During WWI, the mine came upon difficult times, and mining rights were passed to what is now Japan Energy, who built the 13 level complex that sits abandoned today. By 1938 it had become the most profitable gold mine in Asia, and population grew to over 80,000.
During WWII, the mining operations switched from gold to copper, and the area was used as a POW camp.
After the ROC took Taiwan, the mines were used mainly for copper, as the cost of refining gold was too high. The Chalet built for the crown prince of Japan at Jinguashi was later used by Chiang Kai-shek. After worldwide copper prices collapsed in the 1980s, the mine shut down for good in 1987. After that, people moved out of the town, and Jinguashi has a population of just about 2,000 people.
Later mining initiatives have been met with strong criticism from environmentalists.
In 2004, the New Taipei City Gold Mine Museum was completed, using several abandoned mining sites near Jinguashi, making it a popular tourist attraction in the area.
Gold Mine Museum Hours:
9:30 AM to 5 PM, closed Mondays
Gold Mine Museum Price:
80 NT per person (Free for New Taipei Residents)
How to get There:
By Train: Take TRA to Ruifang Station, then transfer to Keelung Bus which goes directly to Jinguashi every few minutes (about a 15 minute ride from Ruifang).
By Bus: Buses directly to Jinguashi leave from Taipei Main Station, Taipei City Hall, and Songshan Station regularly via Keelung Bus.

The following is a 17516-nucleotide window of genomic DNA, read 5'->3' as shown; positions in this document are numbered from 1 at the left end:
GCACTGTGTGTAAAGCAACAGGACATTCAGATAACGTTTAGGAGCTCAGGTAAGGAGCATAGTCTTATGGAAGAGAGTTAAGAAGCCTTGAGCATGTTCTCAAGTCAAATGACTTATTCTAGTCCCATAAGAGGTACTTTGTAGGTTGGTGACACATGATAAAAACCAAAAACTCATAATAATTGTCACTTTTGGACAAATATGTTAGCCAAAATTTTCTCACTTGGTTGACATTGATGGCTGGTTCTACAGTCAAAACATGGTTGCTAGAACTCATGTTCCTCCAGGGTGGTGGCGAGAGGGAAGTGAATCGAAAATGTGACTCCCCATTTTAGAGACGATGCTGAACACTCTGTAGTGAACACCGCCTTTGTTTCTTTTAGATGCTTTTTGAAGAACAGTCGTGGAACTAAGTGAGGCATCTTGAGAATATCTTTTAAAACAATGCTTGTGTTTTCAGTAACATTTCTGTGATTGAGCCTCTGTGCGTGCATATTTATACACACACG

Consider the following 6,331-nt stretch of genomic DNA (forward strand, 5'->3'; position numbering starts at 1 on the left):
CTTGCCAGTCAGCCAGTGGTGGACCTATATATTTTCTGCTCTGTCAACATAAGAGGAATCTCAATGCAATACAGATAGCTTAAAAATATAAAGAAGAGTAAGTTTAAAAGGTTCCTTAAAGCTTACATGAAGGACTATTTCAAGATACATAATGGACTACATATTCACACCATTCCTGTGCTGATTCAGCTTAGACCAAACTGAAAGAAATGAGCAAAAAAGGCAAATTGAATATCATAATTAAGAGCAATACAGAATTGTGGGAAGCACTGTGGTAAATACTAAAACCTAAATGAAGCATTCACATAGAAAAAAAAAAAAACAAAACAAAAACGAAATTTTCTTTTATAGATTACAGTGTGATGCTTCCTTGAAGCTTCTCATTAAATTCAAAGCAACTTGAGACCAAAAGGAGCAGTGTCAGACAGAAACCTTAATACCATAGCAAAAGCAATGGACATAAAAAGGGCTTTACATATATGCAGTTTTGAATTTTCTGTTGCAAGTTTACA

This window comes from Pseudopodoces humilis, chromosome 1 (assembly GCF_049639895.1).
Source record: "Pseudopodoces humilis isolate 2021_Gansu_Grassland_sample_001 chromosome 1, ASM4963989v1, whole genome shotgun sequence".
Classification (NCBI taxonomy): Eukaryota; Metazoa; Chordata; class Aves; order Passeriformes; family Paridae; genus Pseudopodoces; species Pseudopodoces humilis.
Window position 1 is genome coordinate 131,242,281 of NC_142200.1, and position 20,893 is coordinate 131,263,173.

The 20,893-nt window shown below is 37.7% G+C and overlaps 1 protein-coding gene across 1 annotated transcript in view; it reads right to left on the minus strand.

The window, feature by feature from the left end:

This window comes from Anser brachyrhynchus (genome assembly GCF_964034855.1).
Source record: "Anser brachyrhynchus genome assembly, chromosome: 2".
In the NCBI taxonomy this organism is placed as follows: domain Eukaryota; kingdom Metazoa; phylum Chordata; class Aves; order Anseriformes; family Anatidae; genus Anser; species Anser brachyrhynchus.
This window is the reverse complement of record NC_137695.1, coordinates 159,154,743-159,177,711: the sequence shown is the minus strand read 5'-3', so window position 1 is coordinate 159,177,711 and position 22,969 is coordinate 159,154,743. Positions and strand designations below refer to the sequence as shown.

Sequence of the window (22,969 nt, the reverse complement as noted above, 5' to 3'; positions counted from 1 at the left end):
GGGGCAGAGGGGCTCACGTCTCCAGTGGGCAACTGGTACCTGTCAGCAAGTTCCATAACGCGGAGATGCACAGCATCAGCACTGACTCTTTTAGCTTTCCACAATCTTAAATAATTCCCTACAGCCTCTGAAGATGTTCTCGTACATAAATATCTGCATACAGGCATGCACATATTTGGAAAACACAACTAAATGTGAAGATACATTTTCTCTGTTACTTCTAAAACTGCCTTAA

By Car/Scooter: Take provincial highway 2 to Ruifang and then travel on highway 102 all the way up to Jiufen, then go over the mountain and keep going down to Jinguashi. Parking is scarce, and if you drive a car you need to park at the bottom of the hill and take the bus up to the gold mine museum. There is free scooter parking at the entrance.
You can book a tour with My Taiwan Tour here.
Please see below:
We are US Expats that have extensive experience living, working, and travelling in Taiwan. In our day, we had to learn many things about Taiwan the hard way. But we have come to learn that Taiwan is one of the best places in the world for Foreigners to live. Our blog does not represent the opinions of every foreigner in Taiwan. We are just trying to help others learn more about this beautiful country.